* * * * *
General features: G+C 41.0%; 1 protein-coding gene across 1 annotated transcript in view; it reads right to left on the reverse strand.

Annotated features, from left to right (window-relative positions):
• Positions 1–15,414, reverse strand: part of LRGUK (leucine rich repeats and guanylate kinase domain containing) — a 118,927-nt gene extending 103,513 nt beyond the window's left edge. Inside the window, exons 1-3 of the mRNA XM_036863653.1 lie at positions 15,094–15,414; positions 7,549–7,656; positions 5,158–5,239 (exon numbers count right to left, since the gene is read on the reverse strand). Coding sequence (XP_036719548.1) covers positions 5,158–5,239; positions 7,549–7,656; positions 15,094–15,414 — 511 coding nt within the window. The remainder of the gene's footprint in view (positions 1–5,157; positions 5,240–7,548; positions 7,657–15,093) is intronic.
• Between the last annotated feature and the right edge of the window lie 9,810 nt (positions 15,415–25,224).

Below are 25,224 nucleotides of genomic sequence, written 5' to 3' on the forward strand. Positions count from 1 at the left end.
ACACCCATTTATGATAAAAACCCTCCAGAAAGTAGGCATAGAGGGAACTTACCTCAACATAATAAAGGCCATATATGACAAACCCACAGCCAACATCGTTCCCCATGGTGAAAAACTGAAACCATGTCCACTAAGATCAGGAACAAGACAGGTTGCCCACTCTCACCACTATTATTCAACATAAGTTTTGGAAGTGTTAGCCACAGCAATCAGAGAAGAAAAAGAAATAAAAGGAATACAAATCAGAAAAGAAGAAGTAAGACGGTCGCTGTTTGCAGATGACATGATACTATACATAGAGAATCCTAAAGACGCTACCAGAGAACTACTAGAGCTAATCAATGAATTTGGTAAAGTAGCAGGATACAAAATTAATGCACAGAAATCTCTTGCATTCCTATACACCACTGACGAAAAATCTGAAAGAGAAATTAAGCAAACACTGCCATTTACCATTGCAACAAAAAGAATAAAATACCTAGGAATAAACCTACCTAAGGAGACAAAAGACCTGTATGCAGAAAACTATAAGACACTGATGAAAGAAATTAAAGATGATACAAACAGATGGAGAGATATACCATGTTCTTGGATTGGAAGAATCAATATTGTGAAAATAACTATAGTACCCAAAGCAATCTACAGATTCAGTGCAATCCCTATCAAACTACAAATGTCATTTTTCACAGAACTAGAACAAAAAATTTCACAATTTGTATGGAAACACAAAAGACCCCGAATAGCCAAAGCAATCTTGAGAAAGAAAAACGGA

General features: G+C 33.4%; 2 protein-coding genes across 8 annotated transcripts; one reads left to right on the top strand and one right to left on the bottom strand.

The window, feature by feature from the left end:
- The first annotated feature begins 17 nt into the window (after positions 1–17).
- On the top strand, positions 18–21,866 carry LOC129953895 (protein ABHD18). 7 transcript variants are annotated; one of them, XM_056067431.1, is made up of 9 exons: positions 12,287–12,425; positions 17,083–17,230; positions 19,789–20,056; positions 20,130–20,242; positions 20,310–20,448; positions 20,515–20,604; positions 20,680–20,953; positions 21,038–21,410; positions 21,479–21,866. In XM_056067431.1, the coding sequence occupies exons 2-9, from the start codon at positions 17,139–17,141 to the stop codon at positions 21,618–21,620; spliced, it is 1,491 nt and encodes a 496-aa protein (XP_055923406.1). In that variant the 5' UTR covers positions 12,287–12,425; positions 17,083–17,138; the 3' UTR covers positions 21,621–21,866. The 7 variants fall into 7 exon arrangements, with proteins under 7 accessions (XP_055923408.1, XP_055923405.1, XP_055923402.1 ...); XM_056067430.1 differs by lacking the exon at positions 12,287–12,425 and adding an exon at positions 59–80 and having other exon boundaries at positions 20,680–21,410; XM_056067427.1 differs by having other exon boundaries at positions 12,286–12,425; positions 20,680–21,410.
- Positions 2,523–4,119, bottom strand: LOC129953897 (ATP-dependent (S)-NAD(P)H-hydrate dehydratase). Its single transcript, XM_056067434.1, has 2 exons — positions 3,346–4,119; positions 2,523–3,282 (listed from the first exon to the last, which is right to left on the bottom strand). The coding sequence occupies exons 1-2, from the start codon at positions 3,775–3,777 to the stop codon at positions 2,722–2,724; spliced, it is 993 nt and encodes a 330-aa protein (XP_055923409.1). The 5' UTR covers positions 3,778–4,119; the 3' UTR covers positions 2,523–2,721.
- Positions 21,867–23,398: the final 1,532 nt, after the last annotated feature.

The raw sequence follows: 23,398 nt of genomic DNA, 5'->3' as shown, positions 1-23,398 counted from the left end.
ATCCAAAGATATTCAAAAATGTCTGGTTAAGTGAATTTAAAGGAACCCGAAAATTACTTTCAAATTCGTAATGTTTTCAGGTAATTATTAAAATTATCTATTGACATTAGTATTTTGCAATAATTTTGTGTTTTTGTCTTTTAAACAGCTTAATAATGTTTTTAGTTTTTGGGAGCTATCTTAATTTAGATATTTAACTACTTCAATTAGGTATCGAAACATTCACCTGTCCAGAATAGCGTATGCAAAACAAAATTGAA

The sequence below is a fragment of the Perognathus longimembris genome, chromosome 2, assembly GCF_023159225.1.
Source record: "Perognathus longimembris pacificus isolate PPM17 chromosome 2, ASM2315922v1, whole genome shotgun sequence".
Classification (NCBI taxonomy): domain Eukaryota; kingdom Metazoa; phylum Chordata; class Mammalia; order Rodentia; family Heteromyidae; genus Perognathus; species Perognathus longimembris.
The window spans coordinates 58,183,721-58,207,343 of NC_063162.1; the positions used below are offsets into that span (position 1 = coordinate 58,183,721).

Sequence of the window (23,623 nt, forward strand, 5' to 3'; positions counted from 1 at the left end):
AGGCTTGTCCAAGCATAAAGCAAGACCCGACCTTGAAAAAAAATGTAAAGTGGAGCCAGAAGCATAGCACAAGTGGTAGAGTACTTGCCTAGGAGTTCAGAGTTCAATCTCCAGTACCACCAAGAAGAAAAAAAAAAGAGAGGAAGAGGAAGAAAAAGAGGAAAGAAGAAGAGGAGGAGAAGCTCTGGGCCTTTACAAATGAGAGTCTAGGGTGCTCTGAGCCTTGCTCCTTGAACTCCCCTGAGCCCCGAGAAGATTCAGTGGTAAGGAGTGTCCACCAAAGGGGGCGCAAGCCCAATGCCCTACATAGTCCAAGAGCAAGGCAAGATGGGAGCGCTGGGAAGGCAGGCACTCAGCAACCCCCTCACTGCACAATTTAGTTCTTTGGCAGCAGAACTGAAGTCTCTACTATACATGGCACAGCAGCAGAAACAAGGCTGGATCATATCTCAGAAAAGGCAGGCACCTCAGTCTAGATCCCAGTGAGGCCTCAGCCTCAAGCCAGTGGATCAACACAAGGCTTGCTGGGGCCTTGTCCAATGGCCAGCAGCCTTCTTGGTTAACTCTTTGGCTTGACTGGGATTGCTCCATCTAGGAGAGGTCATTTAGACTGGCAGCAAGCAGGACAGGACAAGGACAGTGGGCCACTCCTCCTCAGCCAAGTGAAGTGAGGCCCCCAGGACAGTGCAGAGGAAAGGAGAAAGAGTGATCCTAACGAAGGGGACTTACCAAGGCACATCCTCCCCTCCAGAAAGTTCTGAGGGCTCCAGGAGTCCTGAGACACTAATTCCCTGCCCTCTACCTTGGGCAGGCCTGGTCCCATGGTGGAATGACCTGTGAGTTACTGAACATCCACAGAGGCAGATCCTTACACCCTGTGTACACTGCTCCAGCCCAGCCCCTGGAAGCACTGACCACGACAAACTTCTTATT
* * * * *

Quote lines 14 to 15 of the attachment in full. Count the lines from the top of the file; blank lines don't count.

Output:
ATCCAAAGATATTCAAAAATGTCTGGTTAAGTGAATTTAAAGGAACCCGAAAATTACTTTCAAATTCGTAATGTTTTCAGGTAATTATTAAAATTATCTATTGACATTAGTATTTTGCAATAATTTTGTGTTTTTGTCTTTTAAACAGCTTAATAATGTTTTTAGTTTTTGGGAGCTATCTTAATTTAGATATTTAACTACTTCAATTAGGTATCGAAACATTCACCTGTCCAGAATAGCGTATGCAAAACAAAATTGAA

The sequence below is a fragment of the Perognathus longimembris genome, chromosome 2, assembly GCF_023159225.1.